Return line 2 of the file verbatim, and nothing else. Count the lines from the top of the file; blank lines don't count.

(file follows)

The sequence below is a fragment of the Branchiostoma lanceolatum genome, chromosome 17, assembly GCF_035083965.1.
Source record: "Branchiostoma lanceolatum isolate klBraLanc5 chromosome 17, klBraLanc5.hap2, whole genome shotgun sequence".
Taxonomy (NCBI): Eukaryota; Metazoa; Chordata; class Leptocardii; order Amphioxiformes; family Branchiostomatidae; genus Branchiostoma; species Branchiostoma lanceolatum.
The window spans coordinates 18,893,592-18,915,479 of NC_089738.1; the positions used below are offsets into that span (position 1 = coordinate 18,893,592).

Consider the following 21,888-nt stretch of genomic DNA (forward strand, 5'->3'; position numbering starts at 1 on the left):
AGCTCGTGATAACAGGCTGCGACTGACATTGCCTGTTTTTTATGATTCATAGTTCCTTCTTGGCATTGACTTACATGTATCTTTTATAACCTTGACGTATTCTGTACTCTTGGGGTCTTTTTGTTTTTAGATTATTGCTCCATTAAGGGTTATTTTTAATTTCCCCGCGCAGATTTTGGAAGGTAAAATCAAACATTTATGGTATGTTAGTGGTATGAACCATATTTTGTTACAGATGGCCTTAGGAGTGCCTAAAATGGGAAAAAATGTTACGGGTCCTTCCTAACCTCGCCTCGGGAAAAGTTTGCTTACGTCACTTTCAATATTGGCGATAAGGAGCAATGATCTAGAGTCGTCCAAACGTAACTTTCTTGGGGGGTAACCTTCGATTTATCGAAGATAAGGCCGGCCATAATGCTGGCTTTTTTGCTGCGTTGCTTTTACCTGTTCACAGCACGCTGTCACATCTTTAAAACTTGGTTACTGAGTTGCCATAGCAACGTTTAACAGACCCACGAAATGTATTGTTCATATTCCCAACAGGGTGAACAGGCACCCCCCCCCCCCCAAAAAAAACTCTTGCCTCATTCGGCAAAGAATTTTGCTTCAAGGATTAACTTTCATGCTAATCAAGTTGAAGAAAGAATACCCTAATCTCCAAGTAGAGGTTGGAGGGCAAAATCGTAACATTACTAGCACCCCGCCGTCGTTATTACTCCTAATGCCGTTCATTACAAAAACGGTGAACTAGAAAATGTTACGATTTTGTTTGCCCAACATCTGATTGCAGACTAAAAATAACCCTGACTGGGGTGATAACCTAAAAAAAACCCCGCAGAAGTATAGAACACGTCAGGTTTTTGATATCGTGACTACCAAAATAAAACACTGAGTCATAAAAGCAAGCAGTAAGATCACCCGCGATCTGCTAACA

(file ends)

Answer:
Source record: "Branchiostoma lanceolatum isolate klBraLanc5 chromosome 17, klBraLanc5.hap2, whole genome shotgun sequence".